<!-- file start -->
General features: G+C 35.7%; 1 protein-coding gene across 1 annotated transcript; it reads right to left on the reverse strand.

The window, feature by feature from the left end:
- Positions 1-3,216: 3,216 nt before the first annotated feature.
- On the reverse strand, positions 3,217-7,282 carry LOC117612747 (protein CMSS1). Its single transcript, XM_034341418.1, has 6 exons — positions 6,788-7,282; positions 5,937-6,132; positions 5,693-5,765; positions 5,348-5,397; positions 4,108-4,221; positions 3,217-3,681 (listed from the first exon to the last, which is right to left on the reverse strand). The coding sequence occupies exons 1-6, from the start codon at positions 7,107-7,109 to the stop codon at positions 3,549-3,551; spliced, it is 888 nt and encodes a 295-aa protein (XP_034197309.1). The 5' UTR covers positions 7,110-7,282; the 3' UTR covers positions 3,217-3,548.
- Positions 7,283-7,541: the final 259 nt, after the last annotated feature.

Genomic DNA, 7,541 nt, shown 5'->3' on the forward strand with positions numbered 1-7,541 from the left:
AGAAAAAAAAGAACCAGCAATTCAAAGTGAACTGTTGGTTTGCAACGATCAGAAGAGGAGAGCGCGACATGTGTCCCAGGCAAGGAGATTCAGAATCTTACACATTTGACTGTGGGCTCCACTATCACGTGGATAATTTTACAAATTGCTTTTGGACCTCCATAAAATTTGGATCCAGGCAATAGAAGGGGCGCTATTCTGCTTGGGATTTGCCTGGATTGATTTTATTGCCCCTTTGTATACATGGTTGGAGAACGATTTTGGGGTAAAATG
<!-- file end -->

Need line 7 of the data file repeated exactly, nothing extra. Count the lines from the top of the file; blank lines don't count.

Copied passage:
AGAAAAAAAAGAACCAGCAATTCAAAGTGAACTGTTGGTTTGCAACGATCAGAAGAGGAGAGCGCGACATGTGTCCCAGGCAAGGAGATTCAGAATCTTACACATTTGACTGTGGGCTCCACTATCACGTGGATAATTTTACAAATTGCTTTTGGACCTCCATAAAATTTGGATCCAGGCAATAGAAGGGGCGCTATTCTGCTTGGGATTTGCCTGGATTGATTTTATTGCCCCTTTGTATACATGGTTGGAGAACGATTTTGGGGTAAAATG